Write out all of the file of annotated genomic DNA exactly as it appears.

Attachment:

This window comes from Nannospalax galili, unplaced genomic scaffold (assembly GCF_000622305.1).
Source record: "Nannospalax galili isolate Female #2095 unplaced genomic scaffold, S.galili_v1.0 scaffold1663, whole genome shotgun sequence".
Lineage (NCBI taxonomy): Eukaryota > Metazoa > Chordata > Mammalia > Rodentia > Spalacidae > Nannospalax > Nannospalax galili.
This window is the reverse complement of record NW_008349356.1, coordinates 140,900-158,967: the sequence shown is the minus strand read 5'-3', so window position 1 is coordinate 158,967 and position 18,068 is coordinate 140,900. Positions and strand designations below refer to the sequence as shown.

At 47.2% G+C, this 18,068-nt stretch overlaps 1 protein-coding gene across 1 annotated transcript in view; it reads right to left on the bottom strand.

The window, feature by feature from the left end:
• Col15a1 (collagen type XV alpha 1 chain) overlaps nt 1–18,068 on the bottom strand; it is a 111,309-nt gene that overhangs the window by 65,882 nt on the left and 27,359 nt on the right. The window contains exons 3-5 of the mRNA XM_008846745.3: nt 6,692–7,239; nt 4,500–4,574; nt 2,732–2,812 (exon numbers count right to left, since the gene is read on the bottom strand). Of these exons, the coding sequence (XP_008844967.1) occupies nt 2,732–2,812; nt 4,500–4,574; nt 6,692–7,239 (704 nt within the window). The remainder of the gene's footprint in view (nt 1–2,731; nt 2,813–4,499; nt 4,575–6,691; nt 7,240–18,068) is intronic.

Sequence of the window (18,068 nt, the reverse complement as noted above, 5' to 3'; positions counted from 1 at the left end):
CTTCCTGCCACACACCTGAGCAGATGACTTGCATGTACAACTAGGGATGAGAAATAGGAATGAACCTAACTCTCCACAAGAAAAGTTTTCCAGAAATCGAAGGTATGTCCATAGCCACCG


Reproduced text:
This window comes from Nannospalax galili, unplaced genomic scaffold (assembly GCF_000622305.1).
Source record: "Nannospalax galili isolate Female #2095 unplaced genomic scaffold, S.galili_v1.0 scaffold1663, whole genome shotgun sequence".
Lineage (NCBI taxonomy): Eukaryota > Metazoa > Chordata > Mammalia > Rodentia > Spalacidae > Nannospalax > Nannospalax galili.
This window is the reverse complement of record NW_008349356.1, coordinates 140,900-158,967: the sequence shown is the minus strand read 5'-3', so window position 1 is coordinate 158,967 and position 18,068 is coordinate 140,900. Positions and strand designations below refer to the sequence as shown.

At 47.2% G+C, this 18,068-nt stretch overlaps 1 protein-coding gene across 1 annotated transcript in view; it reads right to left on the bottom strand.

The window, feature by feature from the left end:
• Col15a1 (collagen type XV alpha 1 chain) overlaps nt 1–18,068 on the bottom strand; it is a 111,309-nt gene that overhangs the window by 65,882 nt on the left and 27,359 nt on the right. The window contains exons 3-5 of the mRNA XM_008846745.3: nt 6,692–7,239; nt 4,500–4,574; nt 2,732–2,812 (exon numbers count right to left, since the gene is read on the bottom strand). Of these exons, the coding sequence (XP_008844967.1) occupies nt 2,732–2,812; nt 4,500–4,574; nt 6,692–7,239 (704 nt within the window). The remainder of the gene's footprint in view (nt 1–2,731; nt 2,813–4,499; nt 4,575–6,691; nt 7,240–18,068) is intronic.

Sequence of the window (18,068 nt, the reverse complement as noted above, 5' to 3'; positions counted from 1 at the left end):
CTTCCTGCCACACACCTGAGCAGATGACTTGCATGTACAACTAGGGATGAGAAATAGGAATGAACCTAACTCTCCACAAGAAAAGTTTTCCAGAAATCGAAGGTATGTCCATAGCCACCG